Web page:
id: 'map_container',
			prefixUrl: 'index_data/'
		});
	});
</script>

Within the body tag, place the div element where appropriate. Specifying the div element id initiates the JavaScript to display the HTML5 web map. If a browser that is not compatible is used, then the message is displayed.

<div id="map_container">
	<div style="display:none">
		<!-- 
		The message below will appear instead of the map if 
		a user connects with a browser that does not support 
		enough HTML5 for the map viewer to function. You may 
		wish to customize the message for your site.
		-->
		A web browser that supports HTML5 is required in order 
		to view this content. If you are seeing this message 
		then your current web browser does not. 
 
		Please upgrade.
</div>

 

More information and sample HTML5 maps can be found in the MAP Web Author section.

Creating HTML callouts for MAP Web Author

MAP Web Author, a feature of Avenza MAPublisher for Adobe Illustrator is a versatile tool offering access to map attributes for HTML as well as Flash.

The above map was made with Toronto Transit Commission data freely distributed by the city of Toronto. I purposely made this map long and narrow to reveal a potential issue that can arise when presenting a lot of attribute data in map callouts. As you hover over the red points representing transit stops, you will notice the callout bubble with attribute information for each stop. As you hover around the centre of the map, you will notice that callouts popping up above the half way point of the map have their titles truncated, and those below will sometimes not show the callout’s final line.

This is due to the fact that callouts, as generated by the MAP Web Author API can only be seen over the extents of the flash map. One can set the flash map to be bigger than needed to allow callouts to fully display, but this will complicate panning and zooming functions.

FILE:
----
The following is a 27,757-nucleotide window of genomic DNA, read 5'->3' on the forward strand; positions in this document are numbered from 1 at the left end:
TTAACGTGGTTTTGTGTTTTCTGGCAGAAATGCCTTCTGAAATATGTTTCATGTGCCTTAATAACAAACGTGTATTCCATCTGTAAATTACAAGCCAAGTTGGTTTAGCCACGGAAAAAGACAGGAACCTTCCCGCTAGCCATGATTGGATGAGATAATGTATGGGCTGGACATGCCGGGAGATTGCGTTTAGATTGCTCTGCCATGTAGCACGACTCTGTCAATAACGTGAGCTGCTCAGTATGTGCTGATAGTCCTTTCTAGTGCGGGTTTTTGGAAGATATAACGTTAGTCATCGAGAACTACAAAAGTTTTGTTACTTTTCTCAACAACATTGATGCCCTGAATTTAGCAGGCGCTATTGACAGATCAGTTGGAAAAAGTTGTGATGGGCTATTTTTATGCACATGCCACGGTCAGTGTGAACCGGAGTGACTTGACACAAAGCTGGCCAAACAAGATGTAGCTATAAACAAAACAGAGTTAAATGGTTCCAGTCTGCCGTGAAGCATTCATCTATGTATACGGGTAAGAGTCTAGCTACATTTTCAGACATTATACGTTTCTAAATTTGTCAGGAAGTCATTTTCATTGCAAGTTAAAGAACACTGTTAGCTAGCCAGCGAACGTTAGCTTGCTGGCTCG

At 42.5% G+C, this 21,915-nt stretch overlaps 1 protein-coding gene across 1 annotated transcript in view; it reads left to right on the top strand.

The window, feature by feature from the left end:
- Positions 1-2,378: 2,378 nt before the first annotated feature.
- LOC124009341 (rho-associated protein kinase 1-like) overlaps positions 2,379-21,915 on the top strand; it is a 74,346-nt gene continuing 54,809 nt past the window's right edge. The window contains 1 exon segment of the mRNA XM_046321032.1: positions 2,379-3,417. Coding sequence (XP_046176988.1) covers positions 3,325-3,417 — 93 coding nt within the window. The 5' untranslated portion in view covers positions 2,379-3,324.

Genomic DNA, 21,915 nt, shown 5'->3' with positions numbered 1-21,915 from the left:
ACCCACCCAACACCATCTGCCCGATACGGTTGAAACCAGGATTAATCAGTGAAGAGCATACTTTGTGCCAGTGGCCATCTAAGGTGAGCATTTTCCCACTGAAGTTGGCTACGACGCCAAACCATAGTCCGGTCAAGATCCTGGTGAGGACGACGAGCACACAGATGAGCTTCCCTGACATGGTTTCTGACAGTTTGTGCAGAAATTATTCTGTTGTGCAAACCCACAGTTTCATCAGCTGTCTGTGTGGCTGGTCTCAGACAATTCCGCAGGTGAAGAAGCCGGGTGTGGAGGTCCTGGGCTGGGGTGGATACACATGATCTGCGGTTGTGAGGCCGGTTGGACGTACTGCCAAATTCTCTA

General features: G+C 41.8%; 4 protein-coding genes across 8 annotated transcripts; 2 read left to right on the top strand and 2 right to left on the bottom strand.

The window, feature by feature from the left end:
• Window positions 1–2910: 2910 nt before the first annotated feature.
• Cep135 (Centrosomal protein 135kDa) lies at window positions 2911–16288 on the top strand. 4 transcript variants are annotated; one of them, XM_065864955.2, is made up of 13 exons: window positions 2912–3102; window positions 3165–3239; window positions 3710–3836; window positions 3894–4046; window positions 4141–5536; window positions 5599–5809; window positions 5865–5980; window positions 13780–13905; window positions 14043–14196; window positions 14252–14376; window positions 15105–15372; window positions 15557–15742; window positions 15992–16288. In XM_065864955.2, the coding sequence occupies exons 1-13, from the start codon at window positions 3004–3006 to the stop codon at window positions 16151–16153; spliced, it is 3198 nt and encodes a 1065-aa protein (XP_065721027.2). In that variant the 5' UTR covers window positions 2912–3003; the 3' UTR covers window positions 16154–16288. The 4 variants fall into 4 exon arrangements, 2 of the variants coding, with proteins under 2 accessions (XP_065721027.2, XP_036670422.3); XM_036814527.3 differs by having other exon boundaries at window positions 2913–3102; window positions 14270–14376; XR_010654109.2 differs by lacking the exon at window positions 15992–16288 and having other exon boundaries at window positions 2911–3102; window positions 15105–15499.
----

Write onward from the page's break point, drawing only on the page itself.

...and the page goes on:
Instead, what we can do is create HTML callouts whose placement are not limited to the extents of the flash map. These HTML callouts can be populated with attributes from the exported flash map. HTML callouts offer a further advantage with respect to image placement. Flash callouts only support HTML version 1.0, which has very limited image placement functionality.

Let’s look at some of the code behind this map. The “popup” div is one of two div objects in the code, the other being the “map” div. The appearance properties of the popup div are set with CSS as follows:

#popup {
	position:absolute;
	top: 100px;
	left: 100px;
	width: 300px;
	height: 125px;
	background: #00ccff;
	padding:2px 2px 2px 2px;
	visibility:hidden;
}

A javascript listener is added to the mouse move event for the map div. When the mouse is over-top a map feature the function shows the popup div, moves it next to the mouse and updates its attribute values. When the mouse is not over a feature, the function hides the popup div.

function onMouseMove (event) {
	var f = theMap.retrieve(AVENZA.FEATURE);
	if (f.attributes) {
		$("#popup").css("top", event.pageY+20);
		$("#popup").css("left", event.pageX+20);
		$("#popup").css("visibility", "visible");

		$("#name").html(f.attributes.name);		
		$("#stopid").html(f.attributes.stopid);
		$("#accesible").html(f.attributes.accessible);
		$("#Latitude").html(f.attributes.latitude);
		$("#Longitude").html(f.attributes.longitude);
		$("#sundayonly").html(f.attributes.sundayonly);
		$("#trapezeid").html(f.attributes.trapezeid);	
	}
	else {
		$("#popup").css("visibility", "hidden");
	}
}

The jQuery AJAX library is used to update the CSS and HTML of the popup div.

Source code for the HTML callout map can be found here. To adapt this code for your own uses update paths and attribute names to match your own web map.